[planned Dynamo Moscow Stadium]
It really does look like the new stadium for the 2018 World Cup in Moscow is eating the historic stadium built for the 1928 Olympics. Or maybe sitting on it. Suzanne LaBarre of Co.Design compared the new stadium to “a parasitic UFO,” which seems an apt, if unappetizing, metaphor. The stadium design fits two new stadiums neatly within the perimeter ring of the 1928 stadium. Karen Cilento writes in Arch Daily that the project “preserves the essence of the historical structure and its perimeter façade, while upgrading the facility to meet contemporary functional requirements.”
It’s an odd take on preservation, but it’s preservation of some sort. Yes, it will change the building’s context radically. Sure, the enormous beehive addition will dwarf the historic stadium. OK, the design is a little – strange – and doesn’t seem to acknowledge the scale and rhythm of the existing stadium. So it probably wouldn’t last more than one round in a ring with the Secretary of the Interior’s Standards for the Treatment of Historic Properties.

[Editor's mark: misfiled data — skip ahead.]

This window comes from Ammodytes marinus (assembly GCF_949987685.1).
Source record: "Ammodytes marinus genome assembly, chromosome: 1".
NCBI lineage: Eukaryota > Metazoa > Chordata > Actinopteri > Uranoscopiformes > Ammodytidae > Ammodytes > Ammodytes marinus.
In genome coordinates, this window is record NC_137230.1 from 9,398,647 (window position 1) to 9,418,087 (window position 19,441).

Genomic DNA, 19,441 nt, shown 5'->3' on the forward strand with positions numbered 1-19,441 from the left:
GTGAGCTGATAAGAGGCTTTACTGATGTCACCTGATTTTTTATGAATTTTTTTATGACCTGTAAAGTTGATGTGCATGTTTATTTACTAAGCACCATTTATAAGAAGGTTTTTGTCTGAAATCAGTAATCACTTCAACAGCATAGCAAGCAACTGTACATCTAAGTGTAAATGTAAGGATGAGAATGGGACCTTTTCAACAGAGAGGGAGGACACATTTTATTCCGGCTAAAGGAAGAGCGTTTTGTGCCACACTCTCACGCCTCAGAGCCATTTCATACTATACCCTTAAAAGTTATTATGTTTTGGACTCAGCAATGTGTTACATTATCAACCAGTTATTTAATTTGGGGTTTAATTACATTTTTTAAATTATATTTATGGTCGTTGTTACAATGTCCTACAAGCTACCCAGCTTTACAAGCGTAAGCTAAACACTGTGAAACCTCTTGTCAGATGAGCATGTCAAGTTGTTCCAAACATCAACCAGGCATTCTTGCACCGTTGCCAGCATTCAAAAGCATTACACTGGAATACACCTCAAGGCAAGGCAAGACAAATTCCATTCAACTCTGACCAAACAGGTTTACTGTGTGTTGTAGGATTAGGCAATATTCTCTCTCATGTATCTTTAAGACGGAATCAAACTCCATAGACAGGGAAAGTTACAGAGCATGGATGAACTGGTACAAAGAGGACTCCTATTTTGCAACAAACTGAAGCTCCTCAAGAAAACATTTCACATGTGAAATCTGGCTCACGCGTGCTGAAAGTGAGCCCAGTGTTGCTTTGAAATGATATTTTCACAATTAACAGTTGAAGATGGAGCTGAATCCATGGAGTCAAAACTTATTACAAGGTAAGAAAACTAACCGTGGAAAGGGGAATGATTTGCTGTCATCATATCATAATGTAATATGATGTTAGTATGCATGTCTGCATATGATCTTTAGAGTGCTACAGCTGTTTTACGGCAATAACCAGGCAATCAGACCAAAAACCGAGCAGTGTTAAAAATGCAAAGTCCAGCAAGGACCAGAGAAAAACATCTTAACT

Yet it keeps the building’s historic use, re-energizes it as a modern sports facility, and won’t confuse people about what’s historic and what’s not. Though publicity and good urban design aren’t defined as historic preservation, they are fine goals, and this project will achieve both. It will bring hundreds of thousands of people into the stadium and connect the building to the surrounding urban grid, enhancing its prospects for future use.
It’s true: Most historic landmarks don’t need a modern addition bulging above their belt [cornices]. Yet this is a good reminder of the historic environment’s potential to adapt to change and to contribute to the richness of everyday life, and of our need to be flexible and imaginative in how we marry the old and the new. Preservation isn’t a black-and-white, yes-or-no, restore-or-demolish choice. Most of the time, it involves lots of grays, maybe-if-thens, and save-some-lose-some. We debate; we compromise; we acknowledge limited resources and changing needs. In adapting the principles of preservation to each building and situation, we might end up with a project like this funny overgrown mushroom. And that genereally would be a good thing – even if it leads to metaphors best avoided.
[Dynamo Moscow Stadium today]
[close-up view of the new stadium design]
For a bonus sports moment from the Dynamo’s broadcast box in 1948, click here.